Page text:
The recent discovery of a novel species of Leishmania infecting marsupials in the Australian Northern Territory, namely, Leishmania australiensis, has raised many questions and concerns, including the risk of human leishmaniasis becoming endemic in Australia. Although L. australiensis is considered to be non-pathogenic to humans, it has high degree of similarity to human pathogenic species, which makes it an ideal candidate for identifying mechanisms of pathogenicity and virulence in human leishmaniasis. Previous work done in our laboratory has showed that L. australiensis is able to infect and survive as amastigotes in a variety of human and murine in vitro cells, including macrophages, neutrophils and dendritic cells. In addition, this parasite appears to modulate such cells and is resistant to complement mediated killing. In this study we show the effects of in vivo infection using BALB/c nu/nu mice as models. The subjects were infected with 105 stationary phase L. australiensis promastigotes in the ear pinna and examined weekly for skin lesions. The serum monitored for the presence of antibodies and cytokines and post mortem analysis of infected tissue as well as draining lymph node. The increased susceptibility of nude mouse to Leishmania infections in general will provide an ideal initial mouse model to study L. australiensis, analyse the infection in the absence of T cell lymphocytes and more importantly, compare to human pathogenic Leishmania species. The relevance of such a study is not limited to clarifying the pathogenicity of human pathogenic species but, as shown recently with L. tarentolae, non-human pathogenic Leishmania species may represent a safe alternative to either attenuated or subunit vaccines.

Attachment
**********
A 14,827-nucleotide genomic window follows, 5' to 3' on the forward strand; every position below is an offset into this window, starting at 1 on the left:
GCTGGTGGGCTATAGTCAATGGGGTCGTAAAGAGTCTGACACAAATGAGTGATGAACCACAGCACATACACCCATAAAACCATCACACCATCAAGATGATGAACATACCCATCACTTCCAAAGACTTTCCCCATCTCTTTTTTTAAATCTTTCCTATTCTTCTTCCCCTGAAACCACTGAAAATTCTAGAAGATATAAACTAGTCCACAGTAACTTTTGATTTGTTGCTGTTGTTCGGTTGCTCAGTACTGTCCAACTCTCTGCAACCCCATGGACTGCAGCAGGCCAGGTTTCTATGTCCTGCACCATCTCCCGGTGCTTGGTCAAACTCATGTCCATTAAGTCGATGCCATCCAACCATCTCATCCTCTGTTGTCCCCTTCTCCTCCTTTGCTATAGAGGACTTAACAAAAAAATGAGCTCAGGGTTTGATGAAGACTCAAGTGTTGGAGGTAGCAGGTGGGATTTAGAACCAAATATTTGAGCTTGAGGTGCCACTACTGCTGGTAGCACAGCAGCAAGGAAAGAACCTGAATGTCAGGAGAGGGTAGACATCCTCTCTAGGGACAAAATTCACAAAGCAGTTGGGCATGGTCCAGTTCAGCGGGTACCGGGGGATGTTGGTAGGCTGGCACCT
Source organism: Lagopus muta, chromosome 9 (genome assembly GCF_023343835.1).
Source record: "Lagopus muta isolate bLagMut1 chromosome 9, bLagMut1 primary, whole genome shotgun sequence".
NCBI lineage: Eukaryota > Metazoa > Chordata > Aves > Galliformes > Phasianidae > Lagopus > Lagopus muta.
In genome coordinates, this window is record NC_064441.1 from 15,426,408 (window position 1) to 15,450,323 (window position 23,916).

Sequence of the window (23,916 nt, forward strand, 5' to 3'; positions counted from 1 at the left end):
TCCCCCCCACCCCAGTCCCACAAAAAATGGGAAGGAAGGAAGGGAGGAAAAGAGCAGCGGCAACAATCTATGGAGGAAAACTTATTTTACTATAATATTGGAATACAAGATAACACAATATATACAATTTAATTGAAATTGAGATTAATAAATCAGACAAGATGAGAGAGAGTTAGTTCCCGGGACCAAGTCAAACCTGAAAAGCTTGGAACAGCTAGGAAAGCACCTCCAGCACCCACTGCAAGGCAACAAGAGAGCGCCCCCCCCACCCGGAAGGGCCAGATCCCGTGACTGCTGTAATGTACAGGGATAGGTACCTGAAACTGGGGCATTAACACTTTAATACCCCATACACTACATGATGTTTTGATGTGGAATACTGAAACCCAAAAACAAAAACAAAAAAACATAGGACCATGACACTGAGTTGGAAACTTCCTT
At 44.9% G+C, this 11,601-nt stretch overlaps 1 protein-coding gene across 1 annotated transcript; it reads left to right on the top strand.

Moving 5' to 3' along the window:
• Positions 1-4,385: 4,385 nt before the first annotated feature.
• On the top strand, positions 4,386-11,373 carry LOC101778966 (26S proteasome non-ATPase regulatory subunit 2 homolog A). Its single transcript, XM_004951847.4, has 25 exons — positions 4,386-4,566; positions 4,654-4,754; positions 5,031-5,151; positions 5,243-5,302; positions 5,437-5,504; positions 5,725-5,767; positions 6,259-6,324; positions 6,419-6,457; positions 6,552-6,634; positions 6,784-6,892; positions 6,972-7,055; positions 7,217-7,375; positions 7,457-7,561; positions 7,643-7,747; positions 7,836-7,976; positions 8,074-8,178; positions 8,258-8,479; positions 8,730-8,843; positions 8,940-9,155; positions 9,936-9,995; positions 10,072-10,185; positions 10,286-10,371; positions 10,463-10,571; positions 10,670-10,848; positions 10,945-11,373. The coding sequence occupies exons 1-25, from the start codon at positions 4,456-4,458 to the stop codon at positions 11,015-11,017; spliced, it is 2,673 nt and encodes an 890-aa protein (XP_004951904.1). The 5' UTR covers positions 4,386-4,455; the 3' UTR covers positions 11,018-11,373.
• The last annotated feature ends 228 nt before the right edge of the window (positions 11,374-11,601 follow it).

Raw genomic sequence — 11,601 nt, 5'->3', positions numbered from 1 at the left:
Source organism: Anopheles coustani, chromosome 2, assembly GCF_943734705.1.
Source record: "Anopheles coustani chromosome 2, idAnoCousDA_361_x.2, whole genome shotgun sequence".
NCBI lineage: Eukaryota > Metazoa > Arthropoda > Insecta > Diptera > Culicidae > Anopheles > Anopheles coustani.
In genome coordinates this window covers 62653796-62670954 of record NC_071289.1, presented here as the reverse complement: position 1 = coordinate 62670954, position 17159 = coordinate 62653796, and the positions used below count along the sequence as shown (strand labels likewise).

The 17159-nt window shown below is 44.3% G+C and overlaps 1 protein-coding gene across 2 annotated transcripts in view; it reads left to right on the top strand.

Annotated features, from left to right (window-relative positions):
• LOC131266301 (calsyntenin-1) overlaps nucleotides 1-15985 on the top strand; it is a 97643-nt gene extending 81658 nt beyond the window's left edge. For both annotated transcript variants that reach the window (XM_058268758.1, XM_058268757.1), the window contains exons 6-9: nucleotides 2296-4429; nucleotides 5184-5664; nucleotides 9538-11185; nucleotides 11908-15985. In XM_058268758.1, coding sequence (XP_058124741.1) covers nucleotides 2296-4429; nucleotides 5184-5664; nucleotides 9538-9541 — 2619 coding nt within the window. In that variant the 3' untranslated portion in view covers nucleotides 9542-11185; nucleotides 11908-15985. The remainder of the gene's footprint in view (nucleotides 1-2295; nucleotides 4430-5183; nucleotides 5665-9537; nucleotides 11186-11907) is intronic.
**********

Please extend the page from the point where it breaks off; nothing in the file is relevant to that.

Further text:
|Title of host publication||Fifth World Congress on Leishmaniasis (WorldLeish 5)|
|Publication status||Published - 2013|